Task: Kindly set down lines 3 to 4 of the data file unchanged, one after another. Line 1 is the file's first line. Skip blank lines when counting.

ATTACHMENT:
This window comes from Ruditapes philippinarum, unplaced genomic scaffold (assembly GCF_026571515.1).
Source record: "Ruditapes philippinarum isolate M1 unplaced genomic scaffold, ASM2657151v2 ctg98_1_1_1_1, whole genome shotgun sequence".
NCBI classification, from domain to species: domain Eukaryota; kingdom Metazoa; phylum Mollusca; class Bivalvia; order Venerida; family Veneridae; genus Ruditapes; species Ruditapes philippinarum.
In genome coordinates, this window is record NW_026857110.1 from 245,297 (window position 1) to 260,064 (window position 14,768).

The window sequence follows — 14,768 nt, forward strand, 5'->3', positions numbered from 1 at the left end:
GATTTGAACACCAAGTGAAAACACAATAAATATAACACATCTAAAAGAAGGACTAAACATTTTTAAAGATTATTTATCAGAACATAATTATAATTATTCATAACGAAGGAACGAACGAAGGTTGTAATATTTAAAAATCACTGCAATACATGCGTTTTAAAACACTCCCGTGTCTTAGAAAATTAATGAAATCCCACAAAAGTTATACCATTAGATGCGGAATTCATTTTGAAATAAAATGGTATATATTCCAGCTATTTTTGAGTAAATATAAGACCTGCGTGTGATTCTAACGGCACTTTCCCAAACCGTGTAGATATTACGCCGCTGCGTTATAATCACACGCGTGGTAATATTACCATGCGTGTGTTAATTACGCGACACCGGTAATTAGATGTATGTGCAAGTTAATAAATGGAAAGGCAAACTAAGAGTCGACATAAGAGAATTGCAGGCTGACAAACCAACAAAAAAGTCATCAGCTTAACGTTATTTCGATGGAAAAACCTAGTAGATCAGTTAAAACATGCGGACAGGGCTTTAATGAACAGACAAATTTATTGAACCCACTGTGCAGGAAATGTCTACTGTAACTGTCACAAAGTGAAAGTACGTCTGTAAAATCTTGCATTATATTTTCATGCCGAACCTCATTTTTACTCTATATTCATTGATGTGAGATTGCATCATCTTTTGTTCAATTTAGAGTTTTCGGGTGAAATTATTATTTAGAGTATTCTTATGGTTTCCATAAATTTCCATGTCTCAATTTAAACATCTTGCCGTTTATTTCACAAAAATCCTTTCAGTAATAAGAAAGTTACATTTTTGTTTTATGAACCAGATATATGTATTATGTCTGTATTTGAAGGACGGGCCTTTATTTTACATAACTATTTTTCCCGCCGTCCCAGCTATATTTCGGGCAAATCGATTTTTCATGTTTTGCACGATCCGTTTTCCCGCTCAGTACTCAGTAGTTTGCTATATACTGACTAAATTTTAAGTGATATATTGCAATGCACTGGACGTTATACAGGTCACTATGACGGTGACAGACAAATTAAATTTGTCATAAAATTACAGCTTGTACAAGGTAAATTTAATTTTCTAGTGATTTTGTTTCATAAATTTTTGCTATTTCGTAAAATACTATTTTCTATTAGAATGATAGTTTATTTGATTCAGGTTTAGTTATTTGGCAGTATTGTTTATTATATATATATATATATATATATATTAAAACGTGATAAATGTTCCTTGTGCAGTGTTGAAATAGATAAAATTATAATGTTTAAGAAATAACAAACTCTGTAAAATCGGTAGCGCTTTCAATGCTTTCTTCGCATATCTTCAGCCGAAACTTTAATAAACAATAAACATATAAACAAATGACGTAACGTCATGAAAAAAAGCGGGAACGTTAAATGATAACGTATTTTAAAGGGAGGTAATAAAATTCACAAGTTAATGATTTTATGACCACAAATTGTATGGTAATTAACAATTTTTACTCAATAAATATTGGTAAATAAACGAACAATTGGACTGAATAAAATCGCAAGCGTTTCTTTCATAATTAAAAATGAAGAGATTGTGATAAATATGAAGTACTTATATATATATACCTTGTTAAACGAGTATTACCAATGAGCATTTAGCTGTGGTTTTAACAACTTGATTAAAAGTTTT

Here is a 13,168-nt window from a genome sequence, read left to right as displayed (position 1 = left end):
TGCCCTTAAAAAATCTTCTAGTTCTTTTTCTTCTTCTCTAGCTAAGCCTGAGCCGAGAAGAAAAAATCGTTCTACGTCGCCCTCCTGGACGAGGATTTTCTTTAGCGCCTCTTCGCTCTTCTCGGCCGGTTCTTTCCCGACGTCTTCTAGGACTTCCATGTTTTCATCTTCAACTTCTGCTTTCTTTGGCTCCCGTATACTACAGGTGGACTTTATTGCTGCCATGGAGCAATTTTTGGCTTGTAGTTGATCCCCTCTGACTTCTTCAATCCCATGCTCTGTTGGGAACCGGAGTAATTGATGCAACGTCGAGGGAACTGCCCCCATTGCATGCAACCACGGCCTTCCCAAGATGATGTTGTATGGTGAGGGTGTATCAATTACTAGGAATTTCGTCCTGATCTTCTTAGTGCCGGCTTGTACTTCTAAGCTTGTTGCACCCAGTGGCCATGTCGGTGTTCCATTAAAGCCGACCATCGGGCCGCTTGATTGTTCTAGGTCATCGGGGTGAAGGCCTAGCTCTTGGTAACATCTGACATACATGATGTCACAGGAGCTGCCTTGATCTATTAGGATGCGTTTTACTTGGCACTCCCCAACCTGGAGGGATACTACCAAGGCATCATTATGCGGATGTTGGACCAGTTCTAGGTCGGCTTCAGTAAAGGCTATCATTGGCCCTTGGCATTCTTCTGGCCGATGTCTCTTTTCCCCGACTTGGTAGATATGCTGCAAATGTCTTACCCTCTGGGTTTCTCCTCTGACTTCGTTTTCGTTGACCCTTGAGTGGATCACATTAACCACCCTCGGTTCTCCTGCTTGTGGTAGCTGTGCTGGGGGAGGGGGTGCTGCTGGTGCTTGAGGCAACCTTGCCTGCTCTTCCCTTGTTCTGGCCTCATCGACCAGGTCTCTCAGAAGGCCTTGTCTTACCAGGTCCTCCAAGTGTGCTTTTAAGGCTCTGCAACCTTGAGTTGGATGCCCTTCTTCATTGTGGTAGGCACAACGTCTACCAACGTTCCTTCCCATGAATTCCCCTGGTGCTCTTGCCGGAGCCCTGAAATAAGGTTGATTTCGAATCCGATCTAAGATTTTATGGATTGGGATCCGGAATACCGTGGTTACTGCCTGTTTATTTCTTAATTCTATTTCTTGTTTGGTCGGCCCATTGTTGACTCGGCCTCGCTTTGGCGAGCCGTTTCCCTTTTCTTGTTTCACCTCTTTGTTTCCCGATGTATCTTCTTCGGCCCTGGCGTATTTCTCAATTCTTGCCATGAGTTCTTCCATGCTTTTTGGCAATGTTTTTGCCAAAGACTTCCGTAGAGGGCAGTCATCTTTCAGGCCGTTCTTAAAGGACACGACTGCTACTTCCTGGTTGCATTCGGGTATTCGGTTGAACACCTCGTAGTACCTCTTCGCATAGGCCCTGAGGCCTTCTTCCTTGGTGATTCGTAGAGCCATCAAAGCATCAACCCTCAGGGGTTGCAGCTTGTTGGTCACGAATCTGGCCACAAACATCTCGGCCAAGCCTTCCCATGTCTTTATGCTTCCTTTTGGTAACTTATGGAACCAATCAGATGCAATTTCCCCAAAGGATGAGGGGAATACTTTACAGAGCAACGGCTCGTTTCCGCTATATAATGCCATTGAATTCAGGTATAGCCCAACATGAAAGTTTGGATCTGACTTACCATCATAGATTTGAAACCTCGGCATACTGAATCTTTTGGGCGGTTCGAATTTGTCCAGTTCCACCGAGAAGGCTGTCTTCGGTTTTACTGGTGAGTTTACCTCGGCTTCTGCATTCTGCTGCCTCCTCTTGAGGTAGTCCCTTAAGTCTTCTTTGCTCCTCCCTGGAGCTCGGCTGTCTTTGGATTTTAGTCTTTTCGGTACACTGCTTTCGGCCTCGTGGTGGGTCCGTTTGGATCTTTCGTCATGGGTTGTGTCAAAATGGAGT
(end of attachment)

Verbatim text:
NCBI classification, from domain to species: domain Eukaryota; kingdom Metazoa; phylum Mollusca; class Bivalvia; order Venerida; family Veneridae; genus Ruditapes; species Ruditapes philippinarum.
In genome coordinates, this window is record NW_026857110.1 from 245,297 (window position 1) to 260,064 (window position 14,768).